Anyone who has ever hiked a significant distance knows how much of a “trudge” it can be. I love nature walks and find the prospect of a hike to be a pleasure. I know how the beginning of a day of hiking can be full of excitement, how the sights and sounds that surround you can bring deep joy, wonder, and appreciation. I also know that when certain conditions start to play themselves out – muscles getting tired, weather conditions being less welcoming, starting to become thirsty or hungry, difficult terrain becoming a challenge – the beauty around you can start to “glaze over” and it becomes harder to keep putting one foot in front of another. The spring in the step gives way to “trudging.”
In the A.A. Big Book there is a wonderful line about spirituality that appears at the end of a chapter entitled, “A Vision for You.” In describing the fellowship of recovery it says, “We shall be with you in the Fellowship of the Spirit, and you will surely meet some of us as you trudge the Road of Happy Destiny” (italics mine). What a phrase! One does not usually link “Happy Destiny” with “trudging.” At the same time the connection is clear. If reaching the destination of recovery was all joy and ease, no one would need a fellowship to help with it. You’ll end up going to meetings on days when you would rather not. You will make phone calls when you would rather not. You will put time and energy into following A.A.’s steps when you would rather not. Some of those steps even involve some significant emotional pain. Trudging and Happy Destiny go together.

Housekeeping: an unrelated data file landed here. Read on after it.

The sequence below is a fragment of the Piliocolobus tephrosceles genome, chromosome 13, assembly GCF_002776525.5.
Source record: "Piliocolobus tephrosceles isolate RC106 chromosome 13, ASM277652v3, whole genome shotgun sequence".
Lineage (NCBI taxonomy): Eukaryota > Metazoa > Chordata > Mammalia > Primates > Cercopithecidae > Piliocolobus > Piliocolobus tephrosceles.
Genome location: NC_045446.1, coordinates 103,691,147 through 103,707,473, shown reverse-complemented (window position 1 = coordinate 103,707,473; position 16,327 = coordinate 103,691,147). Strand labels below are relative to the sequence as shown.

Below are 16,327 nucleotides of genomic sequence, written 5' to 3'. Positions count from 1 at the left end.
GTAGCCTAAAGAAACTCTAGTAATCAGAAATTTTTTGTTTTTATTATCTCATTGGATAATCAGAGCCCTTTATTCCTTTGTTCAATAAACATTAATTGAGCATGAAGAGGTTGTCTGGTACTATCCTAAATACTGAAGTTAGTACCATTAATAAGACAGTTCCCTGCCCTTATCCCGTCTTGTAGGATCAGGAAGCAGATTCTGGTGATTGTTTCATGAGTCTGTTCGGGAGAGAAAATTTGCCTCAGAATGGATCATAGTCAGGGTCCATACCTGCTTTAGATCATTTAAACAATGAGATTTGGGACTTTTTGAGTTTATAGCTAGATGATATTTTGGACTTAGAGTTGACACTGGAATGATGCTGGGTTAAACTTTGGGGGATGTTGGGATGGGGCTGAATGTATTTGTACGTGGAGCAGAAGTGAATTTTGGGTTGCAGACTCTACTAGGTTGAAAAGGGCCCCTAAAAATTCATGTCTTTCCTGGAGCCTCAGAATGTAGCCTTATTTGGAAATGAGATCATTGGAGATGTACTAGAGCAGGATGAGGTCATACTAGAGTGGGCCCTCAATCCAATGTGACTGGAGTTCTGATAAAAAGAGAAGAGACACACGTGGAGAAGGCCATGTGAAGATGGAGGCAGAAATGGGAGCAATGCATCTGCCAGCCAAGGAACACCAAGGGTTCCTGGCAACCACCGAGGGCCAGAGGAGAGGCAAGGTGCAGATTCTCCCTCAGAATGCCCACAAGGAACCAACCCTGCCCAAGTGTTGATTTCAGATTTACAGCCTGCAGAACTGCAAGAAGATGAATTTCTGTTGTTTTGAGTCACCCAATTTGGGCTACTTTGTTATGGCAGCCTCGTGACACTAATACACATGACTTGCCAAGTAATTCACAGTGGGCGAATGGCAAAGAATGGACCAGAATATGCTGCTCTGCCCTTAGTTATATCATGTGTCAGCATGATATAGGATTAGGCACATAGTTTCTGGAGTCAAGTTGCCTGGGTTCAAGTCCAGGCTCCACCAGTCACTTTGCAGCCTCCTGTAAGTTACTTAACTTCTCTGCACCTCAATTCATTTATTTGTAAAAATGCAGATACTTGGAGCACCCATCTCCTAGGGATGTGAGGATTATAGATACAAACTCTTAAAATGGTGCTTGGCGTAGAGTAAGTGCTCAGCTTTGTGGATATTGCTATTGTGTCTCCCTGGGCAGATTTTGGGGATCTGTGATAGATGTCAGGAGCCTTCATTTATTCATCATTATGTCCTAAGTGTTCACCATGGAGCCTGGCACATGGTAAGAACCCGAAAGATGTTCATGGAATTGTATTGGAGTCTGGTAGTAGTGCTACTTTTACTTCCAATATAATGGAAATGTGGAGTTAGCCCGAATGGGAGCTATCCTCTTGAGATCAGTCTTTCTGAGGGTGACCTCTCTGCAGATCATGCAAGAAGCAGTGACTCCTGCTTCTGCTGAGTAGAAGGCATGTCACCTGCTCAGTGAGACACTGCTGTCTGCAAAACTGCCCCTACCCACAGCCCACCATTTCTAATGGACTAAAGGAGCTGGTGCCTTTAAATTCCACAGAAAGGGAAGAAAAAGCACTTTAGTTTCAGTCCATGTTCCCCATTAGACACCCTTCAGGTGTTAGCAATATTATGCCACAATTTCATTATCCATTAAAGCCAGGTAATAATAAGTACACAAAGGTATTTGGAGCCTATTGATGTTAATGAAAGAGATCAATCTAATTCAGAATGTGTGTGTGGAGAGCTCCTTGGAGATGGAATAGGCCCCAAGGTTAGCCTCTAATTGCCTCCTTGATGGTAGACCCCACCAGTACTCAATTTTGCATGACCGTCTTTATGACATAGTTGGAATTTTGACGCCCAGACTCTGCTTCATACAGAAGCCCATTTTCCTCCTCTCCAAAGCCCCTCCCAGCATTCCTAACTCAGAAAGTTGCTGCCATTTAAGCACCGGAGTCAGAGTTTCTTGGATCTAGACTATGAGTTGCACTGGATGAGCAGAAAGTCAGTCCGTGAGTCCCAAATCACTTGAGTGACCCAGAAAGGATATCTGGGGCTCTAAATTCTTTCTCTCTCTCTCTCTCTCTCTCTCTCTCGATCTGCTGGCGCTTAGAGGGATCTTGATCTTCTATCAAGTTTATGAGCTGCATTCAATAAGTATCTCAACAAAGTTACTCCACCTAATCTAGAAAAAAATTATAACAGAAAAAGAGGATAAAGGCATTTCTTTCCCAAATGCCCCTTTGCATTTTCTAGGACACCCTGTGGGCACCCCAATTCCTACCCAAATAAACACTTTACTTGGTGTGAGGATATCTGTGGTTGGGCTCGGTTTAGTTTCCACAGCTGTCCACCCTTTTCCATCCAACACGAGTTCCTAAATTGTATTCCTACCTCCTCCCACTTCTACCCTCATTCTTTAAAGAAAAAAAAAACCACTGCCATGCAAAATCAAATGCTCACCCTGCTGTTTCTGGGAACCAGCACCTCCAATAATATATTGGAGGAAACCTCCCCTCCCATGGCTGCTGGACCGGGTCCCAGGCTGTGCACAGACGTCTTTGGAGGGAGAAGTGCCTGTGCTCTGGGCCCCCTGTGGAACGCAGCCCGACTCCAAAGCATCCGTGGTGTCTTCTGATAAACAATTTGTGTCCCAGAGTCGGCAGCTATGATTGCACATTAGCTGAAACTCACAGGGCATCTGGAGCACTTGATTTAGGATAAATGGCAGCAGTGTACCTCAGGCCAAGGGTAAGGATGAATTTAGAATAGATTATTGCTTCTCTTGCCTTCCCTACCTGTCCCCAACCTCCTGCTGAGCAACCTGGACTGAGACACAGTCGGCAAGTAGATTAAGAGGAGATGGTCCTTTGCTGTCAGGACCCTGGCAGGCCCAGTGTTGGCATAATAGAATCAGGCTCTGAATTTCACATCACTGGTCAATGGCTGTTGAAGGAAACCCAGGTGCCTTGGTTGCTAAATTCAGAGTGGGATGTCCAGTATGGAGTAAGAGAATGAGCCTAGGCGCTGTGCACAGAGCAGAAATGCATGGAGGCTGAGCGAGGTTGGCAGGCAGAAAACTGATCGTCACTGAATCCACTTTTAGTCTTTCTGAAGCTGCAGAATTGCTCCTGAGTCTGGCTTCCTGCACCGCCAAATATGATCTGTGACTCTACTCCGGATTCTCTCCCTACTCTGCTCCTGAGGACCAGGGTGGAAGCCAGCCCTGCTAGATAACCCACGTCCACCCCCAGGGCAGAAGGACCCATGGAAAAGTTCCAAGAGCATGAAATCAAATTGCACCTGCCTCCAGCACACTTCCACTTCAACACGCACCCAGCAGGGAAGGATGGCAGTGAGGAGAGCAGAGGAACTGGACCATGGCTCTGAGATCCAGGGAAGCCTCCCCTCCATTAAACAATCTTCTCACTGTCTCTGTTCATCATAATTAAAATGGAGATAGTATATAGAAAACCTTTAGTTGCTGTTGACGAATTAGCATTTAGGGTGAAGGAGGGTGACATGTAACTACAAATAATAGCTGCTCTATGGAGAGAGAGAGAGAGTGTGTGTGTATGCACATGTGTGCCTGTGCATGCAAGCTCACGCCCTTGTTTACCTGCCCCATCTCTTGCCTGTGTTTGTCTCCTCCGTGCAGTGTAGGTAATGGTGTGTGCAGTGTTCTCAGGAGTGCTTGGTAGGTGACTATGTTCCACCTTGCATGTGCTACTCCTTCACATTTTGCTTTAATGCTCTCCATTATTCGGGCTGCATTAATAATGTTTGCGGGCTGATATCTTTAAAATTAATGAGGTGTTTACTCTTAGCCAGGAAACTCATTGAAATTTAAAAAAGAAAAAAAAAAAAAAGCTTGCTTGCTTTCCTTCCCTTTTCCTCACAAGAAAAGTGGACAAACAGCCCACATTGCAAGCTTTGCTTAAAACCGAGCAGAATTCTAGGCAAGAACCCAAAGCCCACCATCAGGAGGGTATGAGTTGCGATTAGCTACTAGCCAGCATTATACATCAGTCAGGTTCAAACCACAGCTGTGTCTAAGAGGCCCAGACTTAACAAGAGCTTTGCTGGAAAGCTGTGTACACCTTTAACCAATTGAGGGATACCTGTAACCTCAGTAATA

Sometimes in matters of faith, however, we have trouble making that connection. After all, we associate faith with things like comfort, reassurance, and positive spiritual experiences. I’m afraid we are even guilty of “marketing” faith that way. Many people turn to faith because they want to feel better. That is not a bad motivation. But it should be made clear that sometimes the road to feeling better passes through feeling worse. In a broken world how could it be any different? Indeed, Jesus says (Luke 14:28), “For which of you, intending to build a tower, does not first sit down and estimate the cost, to see whether you have enough to complete it?” Well, it’s never true that we don’t have what it takes to live a life of faith – we have God to help us. But are we willing to trudge?
Years ago I ran across a book title by Eugene Peterson that I never forgot: A Long Obedience in the Same Direction. (The book, a reflection on a group of Psalms, is still in print, published by Inter Varsity Press). It is true that the grace of God is immediately and freely available to us. What is also true is that it does not automatically translate into instantly feeling better. It isn’t really about that at all. Jesus will lead us on a journey that transforms our lives around God’s motivations and direction. It is a long obedience in the same direction. Jesus will sometimes walk us into a storm rather than avoiding it. When life throws obstacles at us, Jesus will not always make an escape, but will rather trudge with us through them. If we are always searching for a quick fix, we will never find Happy Destiny because the road to it leads through trudging. It leads through lots of things, joyful and difficult. But there is no better road.
- Rev. Charlie